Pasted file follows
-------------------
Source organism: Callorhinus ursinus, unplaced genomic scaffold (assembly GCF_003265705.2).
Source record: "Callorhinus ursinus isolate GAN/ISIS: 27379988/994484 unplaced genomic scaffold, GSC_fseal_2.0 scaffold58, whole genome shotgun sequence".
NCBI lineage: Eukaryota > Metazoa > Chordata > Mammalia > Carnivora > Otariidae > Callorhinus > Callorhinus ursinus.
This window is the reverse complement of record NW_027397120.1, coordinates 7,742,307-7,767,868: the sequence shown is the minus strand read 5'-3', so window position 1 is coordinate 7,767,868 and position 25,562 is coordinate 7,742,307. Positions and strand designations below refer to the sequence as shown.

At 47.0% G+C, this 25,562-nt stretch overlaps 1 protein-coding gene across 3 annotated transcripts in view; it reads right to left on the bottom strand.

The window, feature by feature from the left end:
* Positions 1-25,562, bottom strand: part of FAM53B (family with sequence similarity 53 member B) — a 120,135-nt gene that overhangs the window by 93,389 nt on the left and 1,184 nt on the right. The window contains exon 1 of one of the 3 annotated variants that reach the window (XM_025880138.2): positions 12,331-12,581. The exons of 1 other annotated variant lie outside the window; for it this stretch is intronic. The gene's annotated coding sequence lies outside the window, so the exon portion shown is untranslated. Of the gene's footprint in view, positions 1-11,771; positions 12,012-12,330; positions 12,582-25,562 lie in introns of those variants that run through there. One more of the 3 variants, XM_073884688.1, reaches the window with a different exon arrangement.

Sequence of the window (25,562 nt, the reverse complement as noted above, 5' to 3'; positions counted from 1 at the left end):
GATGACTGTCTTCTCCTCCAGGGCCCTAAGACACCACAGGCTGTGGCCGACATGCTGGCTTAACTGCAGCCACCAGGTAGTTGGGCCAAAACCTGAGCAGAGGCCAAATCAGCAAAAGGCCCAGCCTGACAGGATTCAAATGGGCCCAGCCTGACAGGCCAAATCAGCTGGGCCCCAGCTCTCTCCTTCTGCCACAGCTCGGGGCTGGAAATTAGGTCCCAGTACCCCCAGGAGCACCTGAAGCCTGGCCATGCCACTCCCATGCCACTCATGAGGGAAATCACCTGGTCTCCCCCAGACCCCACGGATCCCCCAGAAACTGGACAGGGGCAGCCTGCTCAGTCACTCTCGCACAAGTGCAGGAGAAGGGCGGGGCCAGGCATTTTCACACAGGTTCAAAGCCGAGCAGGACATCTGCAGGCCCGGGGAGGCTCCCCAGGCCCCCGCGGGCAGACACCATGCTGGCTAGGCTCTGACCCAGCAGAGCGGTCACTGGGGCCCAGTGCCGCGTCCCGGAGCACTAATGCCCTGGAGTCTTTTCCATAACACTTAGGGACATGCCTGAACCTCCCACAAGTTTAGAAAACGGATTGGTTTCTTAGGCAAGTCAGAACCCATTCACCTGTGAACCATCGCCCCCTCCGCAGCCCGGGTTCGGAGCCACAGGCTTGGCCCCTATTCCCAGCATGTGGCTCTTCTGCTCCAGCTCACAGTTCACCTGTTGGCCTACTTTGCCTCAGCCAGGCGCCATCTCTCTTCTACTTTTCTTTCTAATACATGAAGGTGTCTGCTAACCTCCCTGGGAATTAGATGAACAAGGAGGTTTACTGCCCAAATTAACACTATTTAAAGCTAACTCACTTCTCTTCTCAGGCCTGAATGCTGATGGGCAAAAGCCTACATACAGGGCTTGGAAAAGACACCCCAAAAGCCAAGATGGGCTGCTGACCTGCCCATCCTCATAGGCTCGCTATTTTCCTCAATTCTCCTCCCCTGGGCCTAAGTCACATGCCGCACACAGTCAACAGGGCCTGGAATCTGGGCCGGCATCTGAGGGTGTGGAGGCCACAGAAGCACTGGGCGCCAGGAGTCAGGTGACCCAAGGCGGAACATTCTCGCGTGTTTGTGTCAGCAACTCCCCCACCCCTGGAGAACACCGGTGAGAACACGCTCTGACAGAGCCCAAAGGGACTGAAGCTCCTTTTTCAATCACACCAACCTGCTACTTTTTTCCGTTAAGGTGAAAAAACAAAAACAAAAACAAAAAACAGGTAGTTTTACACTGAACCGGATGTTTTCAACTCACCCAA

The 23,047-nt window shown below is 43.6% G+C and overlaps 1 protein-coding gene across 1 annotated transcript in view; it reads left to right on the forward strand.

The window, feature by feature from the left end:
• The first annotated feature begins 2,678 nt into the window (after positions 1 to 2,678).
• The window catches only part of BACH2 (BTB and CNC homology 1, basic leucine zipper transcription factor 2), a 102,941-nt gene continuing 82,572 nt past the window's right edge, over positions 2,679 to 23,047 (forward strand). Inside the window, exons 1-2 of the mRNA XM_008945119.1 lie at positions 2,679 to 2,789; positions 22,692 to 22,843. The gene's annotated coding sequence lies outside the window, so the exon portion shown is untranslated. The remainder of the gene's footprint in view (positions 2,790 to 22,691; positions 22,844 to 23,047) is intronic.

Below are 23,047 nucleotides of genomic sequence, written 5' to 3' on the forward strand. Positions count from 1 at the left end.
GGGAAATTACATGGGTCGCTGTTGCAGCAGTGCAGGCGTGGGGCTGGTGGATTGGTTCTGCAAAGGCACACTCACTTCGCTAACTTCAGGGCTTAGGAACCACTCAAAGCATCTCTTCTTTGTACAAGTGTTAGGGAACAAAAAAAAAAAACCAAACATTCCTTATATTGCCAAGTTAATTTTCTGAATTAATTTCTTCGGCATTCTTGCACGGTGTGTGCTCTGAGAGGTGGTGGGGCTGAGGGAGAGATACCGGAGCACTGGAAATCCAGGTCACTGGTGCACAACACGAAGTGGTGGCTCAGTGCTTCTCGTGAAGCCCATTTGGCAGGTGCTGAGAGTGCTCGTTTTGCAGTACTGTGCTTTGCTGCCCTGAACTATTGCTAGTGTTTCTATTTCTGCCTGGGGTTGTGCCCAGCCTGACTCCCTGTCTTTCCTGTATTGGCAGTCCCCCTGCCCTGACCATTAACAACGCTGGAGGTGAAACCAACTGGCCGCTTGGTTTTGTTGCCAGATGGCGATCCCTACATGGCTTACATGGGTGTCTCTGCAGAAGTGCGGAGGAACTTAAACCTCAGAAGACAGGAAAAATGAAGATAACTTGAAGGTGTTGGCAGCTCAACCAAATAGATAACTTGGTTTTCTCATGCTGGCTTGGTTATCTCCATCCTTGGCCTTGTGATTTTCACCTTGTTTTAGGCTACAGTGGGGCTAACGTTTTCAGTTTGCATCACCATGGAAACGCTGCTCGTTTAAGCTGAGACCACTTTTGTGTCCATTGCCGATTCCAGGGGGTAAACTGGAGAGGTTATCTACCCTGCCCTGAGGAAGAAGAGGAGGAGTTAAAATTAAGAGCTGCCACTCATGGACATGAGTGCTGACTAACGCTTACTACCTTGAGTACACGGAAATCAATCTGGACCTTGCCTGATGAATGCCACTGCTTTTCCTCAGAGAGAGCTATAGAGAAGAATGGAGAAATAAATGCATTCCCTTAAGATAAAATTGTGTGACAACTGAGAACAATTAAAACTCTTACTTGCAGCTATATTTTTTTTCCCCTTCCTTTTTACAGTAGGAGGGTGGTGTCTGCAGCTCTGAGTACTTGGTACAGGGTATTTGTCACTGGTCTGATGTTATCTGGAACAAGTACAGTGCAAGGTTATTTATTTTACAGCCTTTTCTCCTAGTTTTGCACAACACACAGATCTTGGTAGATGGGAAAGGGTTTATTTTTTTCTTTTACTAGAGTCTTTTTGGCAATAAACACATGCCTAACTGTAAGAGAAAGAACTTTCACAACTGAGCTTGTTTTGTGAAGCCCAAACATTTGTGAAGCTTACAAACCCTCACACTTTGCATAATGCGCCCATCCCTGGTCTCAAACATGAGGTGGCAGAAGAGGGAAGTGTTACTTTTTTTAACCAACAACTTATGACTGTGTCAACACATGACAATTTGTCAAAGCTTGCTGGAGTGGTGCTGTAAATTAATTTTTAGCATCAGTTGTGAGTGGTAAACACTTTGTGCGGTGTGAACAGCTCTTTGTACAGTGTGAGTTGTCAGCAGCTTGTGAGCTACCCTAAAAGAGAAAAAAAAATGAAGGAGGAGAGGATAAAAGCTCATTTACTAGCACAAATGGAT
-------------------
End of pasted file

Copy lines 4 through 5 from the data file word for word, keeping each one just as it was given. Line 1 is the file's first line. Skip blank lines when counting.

This window is the reverse complement of record NW_027397120.1, coordinates 7,742,307-7,767,868: the sequence shown is the minus strand read 5'-3', so window position 1 is coordinate 7,767,868 and position 25,562 is coordinate 7,742,307. Positions and strand designations below refer to the sequence as shown.

At 47.0% G+C, this 25,562-nt stretch overlaps 1 protein-coding gene across 3 annotated transcripts in view; it reads right to left on the bottom strand.